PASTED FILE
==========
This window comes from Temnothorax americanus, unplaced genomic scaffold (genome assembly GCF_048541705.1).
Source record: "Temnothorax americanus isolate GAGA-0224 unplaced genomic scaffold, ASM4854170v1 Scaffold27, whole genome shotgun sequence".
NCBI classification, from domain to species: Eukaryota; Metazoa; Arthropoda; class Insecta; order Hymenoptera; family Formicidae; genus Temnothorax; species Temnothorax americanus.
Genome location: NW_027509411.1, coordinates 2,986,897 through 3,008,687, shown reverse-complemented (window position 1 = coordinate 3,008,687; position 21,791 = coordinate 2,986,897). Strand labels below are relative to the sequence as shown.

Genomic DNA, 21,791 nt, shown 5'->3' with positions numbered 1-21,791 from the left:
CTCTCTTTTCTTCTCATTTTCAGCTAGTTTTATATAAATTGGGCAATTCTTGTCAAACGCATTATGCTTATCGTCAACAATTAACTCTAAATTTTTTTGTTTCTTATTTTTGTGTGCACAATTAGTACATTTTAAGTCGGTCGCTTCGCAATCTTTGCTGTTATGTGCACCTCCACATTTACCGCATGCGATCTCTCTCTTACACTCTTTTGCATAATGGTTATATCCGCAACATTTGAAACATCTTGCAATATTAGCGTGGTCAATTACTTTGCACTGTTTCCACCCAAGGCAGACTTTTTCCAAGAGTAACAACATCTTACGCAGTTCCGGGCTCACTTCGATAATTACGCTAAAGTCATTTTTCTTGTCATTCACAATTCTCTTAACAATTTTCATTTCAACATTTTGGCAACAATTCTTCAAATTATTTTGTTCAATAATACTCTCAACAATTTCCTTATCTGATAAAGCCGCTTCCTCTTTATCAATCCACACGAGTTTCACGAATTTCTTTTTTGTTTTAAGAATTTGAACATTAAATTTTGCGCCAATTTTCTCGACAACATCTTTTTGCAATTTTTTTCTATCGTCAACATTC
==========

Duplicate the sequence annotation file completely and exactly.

This window comes from Temnothorax americanus, unplaced genomic scaffold (genome assembly GCF_048541705.1).
Source record: "Temnothorax americanus isolate GAGA-0224 unplaced genomic scaffold, ASM4854170v1 Scaffold27, whole genome shotgun sequence".
NCBI classification, from domain to species: Eukaryota; Metazoa; Arthropoda; class Insecta; order Hymenoptera; family Formicidae; genus Temnothorax; species Temnothorax americanus.
Genome location: NW_027509411.1, coordinates 2,986,897 through 3,008,687, shown reverse-complemented (window position 1 = coordinate 3,008,687; position 21,791 = coordinate 2,986,897). Strand labels below are relative to the sequence as shown.

Genomic DNA, 21,791 nt, shown 5'->3' with positions numbered 1-21,791 from the left:
CTCTCTTTTCTTCTCATTTTCAGCTAGTTTTATATAAATTGGGCAATTCTTGTCAAACGCATTATGCTTATCGTCAACAATTAACTCTAAATTTTTTTGTTTCTTATTTTTGTGTGCACAATTAGTACATTTTAAGTCGGTCGCTTCGCAATCTTTGCTGTTATGTGCACCTCCACATTTACCGCATGCGATCTCTCTCTTACACTCTTTTGCATAATGGTTATATCCGCAACATTTGAAACATCTTGCAATATTAGCGTGGTCAATTACTTTGCACTGTTTCCACCCAAGGCAGACTTTTTCCAAGAGTAACAACATCTTACGCAGTTCCGGGCTCACTTCGATAATTACGCTAAAGTCATTTTTCTTGTCATTCACAATTCTCTTAACAATTTTCATTTCAACATTTTGGCAACAATTCTTCAAATTATTTTGTTCAATAATACTCTCAACAATTTCCTTATCTGATAAAGCCGCTTCCTCTTTATCAATCCACACGAGTTTCACGAATTTCTTTTTTGTTTTAAGAATTTGAACATTAAATTTTGCGCCAATTTTCTCGACAACATCTTTTTGCAATTTTTTTCTATCGTCAACATTC